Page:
In Cabrini, cash offers chance to live--and escape

`One point five million. A million, five hundred thousand. Shoot."

It was Friday morning and Clyde Dortch sat under a solitary tree at Cabrini-Green, a newspaper on his lap, a huddle of friends shaking their heads at the headline: "$1.5 million in shooting by cop."

A few feet away along Oak Street lay a patchy lawn once occupied by a red-brick high-rise, now razed, where five years ago a Chicago police officer shot and killed a 20-year-old gangbanger, Michael Russell. On Thursday, rejecting the Police Department's contention that Russell was armed on that April night, a Cook County jury awarded $1.5 million to his family.

A million five. That's a lot of money even next door in Chicago's pricey Gold Coast neighborhood. In Cabrini, where poverty is the inheritance passed through generations, it's a lot more.

"To us," said Debra Crosby, 42, a lifelong Cabrini resident, "that's like a billion dollars."

Nobody would wish for such a jackpot if winning it meant losing a loved one. The assembled residents were quick to say that, fiercely. Still, they see the money as a ticket out of public housing for Russell's family, and they can't help but fantasize what such a well-heeled escape might be like for them.

"If I had that much money," said Dortch, rolling a cigarette, "I'd travel. What, I'm 44 years old, man, and I ain't never did nothing. Been to Alabama and back. I want to see what the world's made of."

Andrew Hardin, 48, an ex-con carrying his resume and the help-wanted ads in a black briefcase, spoke up.

"I would give some of it back to the community, build something where the kids could feel comfortable," he said. He'd also buy stock, he said with a laugh, especially in the Department of Corrections.

"What about you?" Dortch said to a third man.

"I'd help out the little kids. My family. And just enjoy my life."

"To the fullest," Dortch said.

"To the fullest."

The jury's award, which the city may appeal, gave Cabrini residents a brief moment to cheer and vent and dream, but they seem to know that in the long run, it doesn't change much for them. Sure, it's a victory to feel that in the eyes of one jury, in one case, they're not the bad guys.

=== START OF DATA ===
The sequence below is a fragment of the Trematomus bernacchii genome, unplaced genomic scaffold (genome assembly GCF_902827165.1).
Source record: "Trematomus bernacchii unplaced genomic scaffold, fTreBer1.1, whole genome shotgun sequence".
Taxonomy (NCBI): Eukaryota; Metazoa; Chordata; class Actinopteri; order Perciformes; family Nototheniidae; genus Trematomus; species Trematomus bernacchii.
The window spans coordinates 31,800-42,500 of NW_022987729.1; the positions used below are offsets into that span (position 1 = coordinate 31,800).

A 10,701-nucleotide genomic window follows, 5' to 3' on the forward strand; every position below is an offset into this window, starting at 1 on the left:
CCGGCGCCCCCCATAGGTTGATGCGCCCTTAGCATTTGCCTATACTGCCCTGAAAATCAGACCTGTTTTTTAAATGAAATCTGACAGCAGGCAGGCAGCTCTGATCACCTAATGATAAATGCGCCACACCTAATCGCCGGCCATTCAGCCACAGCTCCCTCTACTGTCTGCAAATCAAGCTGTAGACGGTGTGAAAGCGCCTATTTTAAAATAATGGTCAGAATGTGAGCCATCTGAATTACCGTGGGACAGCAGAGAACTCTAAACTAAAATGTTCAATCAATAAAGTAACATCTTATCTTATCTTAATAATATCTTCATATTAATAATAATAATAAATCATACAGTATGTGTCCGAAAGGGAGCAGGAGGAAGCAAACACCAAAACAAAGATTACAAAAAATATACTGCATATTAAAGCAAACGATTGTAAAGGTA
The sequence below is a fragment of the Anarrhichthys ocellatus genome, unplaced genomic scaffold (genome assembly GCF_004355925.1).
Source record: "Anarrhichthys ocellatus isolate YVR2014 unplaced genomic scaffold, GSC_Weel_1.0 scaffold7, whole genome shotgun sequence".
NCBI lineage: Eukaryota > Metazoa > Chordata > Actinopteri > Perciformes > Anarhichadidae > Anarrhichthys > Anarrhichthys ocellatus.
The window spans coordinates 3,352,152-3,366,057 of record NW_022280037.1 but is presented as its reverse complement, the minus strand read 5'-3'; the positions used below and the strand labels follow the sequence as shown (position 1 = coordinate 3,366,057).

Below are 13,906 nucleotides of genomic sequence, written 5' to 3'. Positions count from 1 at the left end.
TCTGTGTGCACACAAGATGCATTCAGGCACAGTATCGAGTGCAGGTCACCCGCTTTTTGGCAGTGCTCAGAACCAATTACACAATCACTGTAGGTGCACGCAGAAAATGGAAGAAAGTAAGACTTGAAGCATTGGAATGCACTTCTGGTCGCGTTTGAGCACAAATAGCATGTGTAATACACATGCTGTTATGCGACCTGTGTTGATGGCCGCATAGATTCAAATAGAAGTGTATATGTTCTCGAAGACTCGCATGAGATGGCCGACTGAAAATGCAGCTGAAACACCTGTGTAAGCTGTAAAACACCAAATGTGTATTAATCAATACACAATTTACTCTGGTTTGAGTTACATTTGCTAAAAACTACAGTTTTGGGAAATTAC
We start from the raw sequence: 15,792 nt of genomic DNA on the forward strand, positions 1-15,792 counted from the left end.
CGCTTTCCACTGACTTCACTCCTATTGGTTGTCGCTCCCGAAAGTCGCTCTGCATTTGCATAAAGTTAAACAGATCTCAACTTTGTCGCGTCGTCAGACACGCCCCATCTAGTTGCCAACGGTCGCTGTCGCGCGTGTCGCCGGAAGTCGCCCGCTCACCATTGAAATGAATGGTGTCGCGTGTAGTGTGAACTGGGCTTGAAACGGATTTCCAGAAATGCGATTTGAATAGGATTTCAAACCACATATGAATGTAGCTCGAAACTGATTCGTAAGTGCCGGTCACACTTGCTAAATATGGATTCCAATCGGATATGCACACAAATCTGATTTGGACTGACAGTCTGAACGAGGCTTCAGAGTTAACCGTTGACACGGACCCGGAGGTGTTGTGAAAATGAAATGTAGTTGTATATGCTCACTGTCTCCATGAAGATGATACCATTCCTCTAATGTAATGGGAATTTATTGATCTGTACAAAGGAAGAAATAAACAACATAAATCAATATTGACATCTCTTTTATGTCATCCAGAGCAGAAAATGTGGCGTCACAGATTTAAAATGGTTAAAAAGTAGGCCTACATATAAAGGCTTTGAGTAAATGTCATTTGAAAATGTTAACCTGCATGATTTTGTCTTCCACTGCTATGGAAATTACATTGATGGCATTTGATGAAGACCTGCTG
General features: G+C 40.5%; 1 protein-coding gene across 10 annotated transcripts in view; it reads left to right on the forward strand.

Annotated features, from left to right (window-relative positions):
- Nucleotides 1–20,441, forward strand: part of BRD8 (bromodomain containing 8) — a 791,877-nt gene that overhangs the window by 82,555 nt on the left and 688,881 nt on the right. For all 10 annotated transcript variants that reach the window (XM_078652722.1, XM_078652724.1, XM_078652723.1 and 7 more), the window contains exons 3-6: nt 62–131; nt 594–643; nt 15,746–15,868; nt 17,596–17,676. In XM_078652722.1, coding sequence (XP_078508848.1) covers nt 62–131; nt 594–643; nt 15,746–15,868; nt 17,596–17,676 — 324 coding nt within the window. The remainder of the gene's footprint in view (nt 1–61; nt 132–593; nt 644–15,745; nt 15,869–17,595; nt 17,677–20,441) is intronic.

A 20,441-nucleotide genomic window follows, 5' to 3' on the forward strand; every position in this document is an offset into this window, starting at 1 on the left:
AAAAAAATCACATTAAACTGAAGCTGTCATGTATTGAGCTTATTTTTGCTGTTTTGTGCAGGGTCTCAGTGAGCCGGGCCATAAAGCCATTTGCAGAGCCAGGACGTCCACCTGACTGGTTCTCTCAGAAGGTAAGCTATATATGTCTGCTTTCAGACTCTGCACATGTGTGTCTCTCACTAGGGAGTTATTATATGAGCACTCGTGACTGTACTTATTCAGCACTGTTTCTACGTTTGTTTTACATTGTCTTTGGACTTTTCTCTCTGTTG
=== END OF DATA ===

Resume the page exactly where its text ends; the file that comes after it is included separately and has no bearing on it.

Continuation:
But their relationship with the police, whose blue-and-white cars constantly roam Cabrini's littered streets, remains a complex mix of anger, fear and need. And their relationship with money remains a matter not of millions, but of pennies.

"Doesn't mean nothing to me," James Yates, 60, said about that million five as he organized three shopping carts filled with cardboard. He'd rescued it from trash bins and was waiting in a Cabrini parking lot for the salvage truck that pays him 7 1/2 cents a pound.

This is the economy in which Cabrini residents continue to exist--or subsist--even as Chicago's most notorious housing project is torn down bit by bit to make way for mixed-income development. Walk around on a summer day and in addition to the jobless and the drinkers who sit on milk crates or mill on sidewalks, you'll find the entrepreneurs. Dumpster divers, Snow-cone sellers, candy peddlers, drug dealers and, most days, Ronald Patton, who has moved away but comes back to hustle.

"You need socks, boss? I got socks. Three pairs, $2."

Patton, 61, called to every passerby, and whenever one took the bait, he fished socks from a plastic bag emblazoned "The Pampered Chef." He also sells pots, pans, towels, incense and body oil. This is how money works in Cabrini, he said. Sell it cheap and you can sell anything, partly because people here seldom leave the grounds.

As for that million five?

"It's the right decision," he said. "But I feel sorry for the cops. Here's the thing: People got so much frustration, and the cops, they got to bear the brunt of it. What's up, daddy?" he interrupted himself, "You need socks?"

Back under the tree, the newspaper readers wondered whether the $1.5 million would amount to much for the dead man's family.

"Once she get through paying the lawyers' fees and taxes she won't have nothing," said Debra Crosby.

"Money is like a shadow," added Dortch. "Here today, gone tomorrow."

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